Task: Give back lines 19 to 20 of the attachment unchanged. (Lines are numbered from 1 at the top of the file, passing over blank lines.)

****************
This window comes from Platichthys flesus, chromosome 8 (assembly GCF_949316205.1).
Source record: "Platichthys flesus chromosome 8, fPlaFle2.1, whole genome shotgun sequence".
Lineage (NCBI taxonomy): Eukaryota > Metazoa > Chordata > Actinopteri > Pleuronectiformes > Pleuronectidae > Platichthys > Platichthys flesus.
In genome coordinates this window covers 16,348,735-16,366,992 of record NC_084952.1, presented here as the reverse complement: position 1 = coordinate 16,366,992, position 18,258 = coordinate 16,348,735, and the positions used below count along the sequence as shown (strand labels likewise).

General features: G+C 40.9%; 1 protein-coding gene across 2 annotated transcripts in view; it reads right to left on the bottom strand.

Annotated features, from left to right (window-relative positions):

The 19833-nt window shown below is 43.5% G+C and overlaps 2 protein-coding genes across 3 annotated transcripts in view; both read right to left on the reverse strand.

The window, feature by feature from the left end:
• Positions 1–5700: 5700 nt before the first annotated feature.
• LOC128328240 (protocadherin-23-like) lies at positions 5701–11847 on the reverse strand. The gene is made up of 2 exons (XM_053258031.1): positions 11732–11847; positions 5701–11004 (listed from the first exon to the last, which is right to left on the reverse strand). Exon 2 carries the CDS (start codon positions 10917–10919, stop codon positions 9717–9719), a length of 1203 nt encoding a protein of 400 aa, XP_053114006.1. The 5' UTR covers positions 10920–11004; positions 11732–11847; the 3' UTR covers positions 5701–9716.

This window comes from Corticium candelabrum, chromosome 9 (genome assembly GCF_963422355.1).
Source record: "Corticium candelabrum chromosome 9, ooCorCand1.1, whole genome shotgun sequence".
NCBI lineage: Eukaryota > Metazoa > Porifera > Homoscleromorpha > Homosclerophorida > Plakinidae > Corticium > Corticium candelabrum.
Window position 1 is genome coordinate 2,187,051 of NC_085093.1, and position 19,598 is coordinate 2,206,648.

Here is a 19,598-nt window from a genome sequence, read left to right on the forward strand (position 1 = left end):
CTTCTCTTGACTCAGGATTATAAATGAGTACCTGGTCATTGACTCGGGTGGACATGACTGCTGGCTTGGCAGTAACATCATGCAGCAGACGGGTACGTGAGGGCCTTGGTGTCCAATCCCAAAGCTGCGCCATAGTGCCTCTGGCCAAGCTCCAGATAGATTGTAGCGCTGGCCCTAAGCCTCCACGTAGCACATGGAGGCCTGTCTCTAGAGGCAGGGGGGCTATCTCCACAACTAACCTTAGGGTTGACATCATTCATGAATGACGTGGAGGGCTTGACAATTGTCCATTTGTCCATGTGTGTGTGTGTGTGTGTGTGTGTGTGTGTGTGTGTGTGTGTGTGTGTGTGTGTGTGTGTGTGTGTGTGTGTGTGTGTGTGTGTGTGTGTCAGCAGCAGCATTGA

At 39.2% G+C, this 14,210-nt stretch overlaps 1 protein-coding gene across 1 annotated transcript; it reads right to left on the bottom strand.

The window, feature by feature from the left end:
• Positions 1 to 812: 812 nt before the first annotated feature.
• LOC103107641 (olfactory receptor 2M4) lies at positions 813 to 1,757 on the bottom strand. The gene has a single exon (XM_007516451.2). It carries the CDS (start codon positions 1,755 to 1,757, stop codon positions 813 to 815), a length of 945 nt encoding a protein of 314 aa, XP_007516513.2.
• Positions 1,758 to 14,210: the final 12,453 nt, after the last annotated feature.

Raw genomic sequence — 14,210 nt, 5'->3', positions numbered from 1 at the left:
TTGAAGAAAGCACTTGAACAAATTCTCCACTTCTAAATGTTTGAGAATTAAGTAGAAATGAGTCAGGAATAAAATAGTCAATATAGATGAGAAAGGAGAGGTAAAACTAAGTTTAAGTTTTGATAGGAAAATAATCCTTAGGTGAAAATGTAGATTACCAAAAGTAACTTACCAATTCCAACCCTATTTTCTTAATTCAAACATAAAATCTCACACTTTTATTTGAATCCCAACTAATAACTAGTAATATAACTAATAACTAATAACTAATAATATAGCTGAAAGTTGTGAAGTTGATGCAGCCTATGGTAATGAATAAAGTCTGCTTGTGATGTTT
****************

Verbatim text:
• Positions 1 to 812: 812 nt before the first annotated feature.
• LOC103107641 (olfactory receptor 2M4) lies at positions 813 to 1,757 on the bottom strand. The gene has a single exon (XM_007516451.2). It carries the CDS (start codon positions 1,755 to 1,757, stop codon positions 813 to 815), a length of 945 nt encoding a protein of 314 aa, XP_007516513.2.